Plans submitted to turn historic water treatment works into home and farming hub


A listed former pump house in Cambusbarron could have a new future as a home and craft and farming hub.

Michael Carvell has submitted an application to Stirling Council planners to convert the water treatment plant at the former North Third Water Pump House in Polmaise Road.

He hopes to create a home plus use the ground and first floor for food growing, storage and packaging, plus alter the internal site access and parking.

In documents submitted with the application, agents for the applicant said non-residential spaces in the waterworks would be used for agricultural and craft production by the owners and future community partners.

They added: “The uses proposed do not require intervention to the fabric of the building beyond the proposed plans, and are intended to be flexible and adaptable to changing activities.”

Uses for some of the spaces including bottling and packing of local farm products including mushrooms, honey and eggs, a room to house two self-contained sealed units for inoculation and cultivation of edible mushrooms, and a room primarily for storage of tools and equipment, with the potential to adapt to future needs in the business.



Plans have been submitted to convert the former North Third Water Pump House in Polmaise Road

Also, on the first floor, there would be an open space for display of heritage equipment with appropriate interpretation boards and images, and vertical farming modules for hydroponic cultivation of strawberries, lettuces, chillies and other organic produce. The modules can be moved or dismantled for other uses of the space, such as for artistic practice and educational visits.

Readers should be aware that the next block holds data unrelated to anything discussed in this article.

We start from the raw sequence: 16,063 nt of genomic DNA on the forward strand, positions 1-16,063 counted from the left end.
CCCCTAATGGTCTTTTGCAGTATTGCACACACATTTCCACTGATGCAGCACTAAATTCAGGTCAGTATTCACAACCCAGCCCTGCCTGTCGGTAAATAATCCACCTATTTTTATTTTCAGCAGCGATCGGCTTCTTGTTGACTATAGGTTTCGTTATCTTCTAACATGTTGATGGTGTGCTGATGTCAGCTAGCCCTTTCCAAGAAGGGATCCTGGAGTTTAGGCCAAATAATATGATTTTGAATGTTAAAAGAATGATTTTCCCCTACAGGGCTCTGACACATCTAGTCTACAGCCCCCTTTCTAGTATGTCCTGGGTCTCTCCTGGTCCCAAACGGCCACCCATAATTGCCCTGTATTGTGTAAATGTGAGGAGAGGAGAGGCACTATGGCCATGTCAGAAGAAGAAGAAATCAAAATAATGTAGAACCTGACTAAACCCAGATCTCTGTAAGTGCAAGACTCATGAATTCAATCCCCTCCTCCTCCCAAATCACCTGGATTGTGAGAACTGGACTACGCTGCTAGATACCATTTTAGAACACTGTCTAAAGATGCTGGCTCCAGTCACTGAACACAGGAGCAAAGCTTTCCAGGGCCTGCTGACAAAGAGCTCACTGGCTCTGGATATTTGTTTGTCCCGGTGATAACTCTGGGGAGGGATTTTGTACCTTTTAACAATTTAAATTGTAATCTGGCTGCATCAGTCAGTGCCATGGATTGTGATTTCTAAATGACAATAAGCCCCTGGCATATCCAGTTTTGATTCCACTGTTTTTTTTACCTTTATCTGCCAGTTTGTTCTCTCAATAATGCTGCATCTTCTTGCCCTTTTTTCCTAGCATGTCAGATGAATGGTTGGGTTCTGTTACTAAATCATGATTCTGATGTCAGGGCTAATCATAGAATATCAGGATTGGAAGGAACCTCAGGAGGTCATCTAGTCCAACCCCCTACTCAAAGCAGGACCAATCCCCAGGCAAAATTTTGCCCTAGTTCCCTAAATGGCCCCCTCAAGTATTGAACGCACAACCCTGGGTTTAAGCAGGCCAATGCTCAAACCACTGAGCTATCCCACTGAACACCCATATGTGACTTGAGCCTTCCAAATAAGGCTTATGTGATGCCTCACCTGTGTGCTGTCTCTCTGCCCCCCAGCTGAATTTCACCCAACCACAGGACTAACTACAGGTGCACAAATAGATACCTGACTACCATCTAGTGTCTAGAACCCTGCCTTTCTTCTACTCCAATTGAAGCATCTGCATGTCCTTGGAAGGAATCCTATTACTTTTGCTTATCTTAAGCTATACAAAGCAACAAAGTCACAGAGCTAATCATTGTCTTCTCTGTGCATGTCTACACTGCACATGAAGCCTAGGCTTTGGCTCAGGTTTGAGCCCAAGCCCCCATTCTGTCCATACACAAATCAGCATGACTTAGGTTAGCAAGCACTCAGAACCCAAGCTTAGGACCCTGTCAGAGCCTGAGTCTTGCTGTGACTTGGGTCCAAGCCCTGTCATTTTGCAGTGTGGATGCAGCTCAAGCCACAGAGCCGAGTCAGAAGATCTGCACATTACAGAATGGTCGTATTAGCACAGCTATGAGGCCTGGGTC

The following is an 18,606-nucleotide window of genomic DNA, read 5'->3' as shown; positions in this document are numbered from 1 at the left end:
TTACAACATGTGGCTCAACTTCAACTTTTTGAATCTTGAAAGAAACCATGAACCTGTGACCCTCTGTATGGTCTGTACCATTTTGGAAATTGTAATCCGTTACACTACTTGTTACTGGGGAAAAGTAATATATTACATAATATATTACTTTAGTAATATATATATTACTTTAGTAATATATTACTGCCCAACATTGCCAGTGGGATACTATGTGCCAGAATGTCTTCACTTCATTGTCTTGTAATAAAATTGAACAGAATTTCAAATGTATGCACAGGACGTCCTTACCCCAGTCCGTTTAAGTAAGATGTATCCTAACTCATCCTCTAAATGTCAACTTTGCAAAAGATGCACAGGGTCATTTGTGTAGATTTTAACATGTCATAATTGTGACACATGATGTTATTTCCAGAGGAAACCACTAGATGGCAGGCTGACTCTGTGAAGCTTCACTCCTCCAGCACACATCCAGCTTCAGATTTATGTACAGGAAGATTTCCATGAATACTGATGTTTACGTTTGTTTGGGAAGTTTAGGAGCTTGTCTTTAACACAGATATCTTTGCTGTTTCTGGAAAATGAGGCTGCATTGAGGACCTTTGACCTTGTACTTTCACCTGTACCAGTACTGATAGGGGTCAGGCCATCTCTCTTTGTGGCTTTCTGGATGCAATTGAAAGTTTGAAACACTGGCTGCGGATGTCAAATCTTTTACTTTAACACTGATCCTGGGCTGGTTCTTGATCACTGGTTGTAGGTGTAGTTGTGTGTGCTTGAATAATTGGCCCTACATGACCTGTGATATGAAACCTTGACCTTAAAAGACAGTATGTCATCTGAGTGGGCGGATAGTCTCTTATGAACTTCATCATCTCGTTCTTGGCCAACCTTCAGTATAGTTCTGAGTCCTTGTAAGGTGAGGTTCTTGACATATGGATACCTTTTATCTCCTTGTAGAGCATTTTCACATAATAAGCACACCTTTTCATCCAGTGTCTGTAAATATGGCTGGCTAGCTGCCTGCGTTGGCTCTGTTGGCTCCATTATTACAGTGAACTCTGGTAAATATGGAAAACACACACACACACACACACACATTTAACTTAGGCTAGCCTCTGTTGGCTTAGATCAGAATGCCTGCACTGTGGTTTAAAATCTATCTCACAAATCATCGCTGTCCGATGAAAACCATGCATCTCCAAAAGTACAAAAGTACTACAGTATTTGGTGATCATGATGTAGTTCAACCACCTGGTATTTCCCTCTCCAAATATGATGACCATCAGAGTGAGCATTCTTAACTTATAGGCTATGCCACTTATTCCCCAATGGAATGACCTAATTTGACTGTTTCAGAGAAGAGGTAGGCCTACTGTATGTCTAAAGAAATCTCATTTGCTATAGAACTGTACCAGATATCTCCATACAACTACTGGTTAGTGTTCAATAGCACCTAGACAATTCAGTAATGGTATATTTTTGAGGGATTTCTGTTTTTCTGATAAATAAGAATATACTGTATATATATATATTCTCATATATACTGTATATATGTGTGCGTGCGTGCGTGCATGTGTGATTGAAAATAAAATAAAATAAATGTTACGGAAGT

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The B-listed water treatment works, built by Grangemouth Water Council in 1931 and subsequently taken over by Scottish Water, used a sand filtration method to filter water from North Third reservoir for the Grangemouth aqueduct. A Statement of Special Interest highlights its historical role as “possibly one of the first rapid gravity filters used in Scotland” and a remarkably complete surviving example of this important technology.

In the 1980s, the building underwent alterations to accommodate new automated equipment. New partition walls were erected and cable conduits extended across the building, causing some damage to walls and floors.

However, the developer says the current proposal would seek to reverse most of these conversions to reinstate the original plan of the main spaces.

The agents said: “After Scottish Water ceased the use of the building in 2000, the building has been empty.

“Being in a rural location, it has been a target for vandalism, resulting in extensive damage to the windows and skylights, cable stripping, and removal of other metal pieces. This has resulted in increased weather damage, although the building is structurally sound and most damage can be restored.

“The proposal is to secure a rural industrial B-listed building, restore its key heritage features, and convert it to serve a dual residential and working purpose.”

Council planners are expected to make a recommendation on the application in due course.




www.dailyrecord.co.uk

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George Holan

George Holan is chief editor at Plainsmen Post and has articles published in many notable publications in the last decade.

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